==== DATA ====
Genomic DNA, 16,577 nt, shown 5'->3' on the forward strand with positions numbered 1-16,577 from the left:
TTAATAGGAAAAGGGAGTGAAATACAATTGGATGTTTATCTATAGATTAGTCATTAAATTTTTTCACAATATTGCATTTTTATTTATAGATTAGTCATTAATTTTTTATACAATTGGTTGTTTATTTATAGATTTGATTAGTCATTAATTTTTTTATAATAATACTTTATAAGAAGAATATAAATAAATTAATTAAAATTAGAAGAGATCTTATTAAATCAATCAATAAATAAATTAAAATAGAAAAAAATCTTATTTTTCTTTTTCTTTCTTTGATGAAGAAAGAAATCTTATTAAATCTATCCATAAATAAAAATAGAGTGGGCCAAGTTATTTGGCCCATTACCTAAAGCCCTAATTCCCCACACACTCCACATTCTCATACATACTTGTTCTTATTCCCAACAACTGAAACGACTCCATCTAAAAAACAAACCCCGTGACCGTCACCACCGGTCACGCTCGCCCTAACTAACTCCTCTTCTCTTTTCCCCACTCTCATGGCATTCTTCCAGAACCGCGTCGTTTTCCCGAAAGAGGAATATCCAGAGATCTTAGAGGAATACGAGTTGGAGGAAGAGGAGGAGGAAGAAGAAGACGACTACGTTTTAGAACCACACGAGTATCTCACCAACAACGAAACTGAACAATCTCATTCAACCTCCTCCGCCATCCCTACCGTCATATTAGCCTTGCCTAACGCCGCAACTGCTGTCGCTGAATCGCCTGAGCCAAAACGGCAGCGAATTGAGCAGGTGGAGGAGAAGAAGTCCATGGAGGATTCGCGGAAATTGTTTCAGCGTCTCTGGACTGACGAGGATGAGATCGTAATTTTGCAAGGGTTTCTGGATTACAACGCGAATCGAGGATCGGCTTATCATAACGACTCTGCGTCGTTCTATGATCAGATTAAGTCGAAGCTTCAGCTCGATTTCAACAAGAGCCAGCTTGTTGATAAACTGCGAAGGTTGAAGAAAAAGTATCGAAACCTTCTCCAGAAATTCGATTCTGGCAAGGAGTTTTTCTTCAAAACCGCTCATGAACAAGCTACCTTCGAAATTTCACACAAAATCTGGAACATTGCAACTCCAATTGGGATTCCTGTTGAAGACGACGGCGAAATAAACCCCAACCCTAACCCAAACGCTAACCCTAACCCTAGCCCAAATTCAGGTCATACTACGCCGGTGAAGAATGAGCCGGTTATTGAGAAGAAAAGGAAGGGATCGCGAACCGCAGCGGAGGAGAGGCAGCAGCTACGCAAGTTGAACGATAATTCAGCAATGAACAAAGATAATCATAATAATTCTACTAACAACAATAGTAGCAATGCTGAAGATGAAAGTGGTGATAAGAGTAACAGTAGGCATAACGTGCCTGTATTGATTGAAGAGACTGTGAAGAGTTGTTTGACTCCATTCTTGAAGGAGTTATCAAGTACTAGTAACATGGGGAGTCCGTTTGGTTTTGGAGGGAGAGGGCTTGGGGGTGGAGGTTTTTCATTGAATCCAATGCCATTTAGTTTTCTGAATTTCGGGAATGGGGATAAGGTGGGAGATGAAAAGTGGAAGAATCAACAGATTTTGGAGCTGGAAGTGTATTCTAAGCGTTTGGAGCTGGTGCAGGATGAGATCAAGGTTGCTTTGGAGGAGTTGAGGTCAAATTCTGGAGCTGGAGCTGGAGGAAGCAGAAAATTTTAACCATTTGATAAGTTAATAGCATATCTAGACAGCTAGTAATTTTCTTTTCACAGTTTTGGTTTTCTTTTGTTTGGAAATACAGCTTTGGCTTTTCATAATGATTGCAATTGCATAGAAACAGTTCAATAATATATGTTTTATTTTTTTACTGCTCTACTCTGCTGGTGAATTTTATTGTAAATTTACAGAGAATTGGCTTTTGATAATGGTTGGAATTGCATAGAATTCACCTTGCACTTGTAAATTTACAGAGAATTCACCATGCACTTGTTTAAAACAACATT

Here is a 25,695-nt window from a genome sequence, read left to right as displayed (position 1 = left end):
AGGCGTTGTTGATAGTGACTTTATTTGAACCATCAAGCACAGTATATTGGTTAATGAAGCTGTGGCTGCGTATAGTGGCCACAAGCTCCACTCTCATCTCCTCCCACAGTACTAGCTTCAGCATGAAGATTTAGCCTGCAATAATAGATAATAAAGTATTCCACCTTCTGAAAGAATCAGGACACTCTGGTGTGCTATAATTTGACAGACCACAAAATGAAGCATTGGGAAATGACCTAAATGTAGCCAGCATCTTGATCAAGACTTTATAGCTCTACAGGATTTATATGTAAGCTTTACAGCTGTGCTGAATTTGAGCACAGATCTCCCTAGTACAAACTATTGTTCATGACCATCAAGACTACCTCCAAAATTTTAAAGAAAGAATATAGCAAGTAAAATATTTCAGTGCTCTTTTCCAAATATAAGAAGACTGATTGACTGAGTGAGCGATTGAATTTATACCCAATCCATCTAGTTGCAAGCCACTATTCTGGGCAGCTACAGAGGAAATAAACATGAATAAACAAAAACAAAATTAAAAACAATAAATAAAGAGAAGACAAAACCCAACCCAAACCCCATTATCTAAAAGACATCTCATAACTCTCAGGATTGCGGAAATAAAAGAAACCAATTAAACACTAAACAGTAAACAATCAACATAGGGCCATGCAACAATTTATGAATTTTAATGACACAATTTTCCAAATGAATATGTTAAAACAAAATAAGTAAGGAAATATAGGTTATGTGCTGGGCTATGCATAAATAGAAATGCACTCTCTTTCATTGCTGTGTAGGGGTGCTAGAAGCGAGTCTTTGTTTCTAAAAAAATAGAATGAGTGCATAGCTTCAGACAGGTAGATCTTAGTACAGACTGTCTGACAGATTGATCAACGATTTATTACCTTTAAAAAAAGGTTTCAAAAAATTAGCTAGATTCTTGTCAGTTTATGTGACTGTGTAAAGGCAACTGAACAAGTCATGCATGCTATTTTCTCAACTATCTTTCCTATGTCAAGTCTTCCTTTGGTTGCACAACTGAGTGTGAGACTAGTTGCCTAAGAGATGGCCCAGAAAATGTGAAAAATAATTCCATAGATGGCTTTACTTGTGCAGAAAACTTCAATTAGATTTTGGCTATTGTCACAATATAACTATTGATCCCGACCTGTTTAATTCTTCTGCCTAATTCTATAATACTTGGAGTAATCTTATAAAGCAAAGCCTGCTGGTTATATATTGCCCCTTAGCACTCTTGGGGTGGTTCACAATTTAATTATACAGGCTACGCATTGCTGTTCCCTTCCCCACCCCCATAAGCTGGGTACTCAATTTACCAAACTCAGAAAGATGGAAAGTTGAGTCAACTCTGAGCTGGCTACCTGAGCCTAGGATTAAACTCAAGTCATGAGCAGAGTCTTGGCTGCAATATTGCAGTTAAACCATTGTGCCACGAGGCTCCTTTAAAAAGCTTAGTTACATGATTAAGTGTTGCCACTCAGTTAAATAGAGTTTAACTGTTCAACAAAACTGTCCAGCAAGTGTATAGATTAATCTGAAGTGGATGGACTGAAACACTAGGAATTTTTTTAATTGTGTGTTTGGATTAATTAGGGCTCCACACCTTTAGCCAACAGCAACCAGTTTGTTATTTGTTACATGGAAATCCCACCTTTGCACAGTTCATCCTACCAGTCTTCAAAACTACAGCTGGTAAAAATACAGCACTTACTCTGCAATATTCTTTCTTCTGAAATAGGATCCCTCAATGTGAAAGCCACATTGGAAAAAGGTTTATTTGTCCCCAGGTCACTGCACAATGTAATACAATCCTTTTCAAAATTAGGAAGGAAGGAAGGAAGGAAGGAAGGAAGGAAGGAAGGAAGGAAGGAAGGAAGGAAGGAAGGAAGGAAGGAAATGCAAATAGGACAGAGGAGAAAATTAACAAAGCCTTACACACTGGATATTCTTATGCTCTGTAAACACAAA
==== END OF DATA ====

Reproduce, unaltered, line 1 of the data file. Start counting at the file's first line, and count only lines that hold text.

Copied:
Genomic DNA, 16,577 nt, shown 5'->3' on the forward strand with positions numbered 1-16,577 from the left: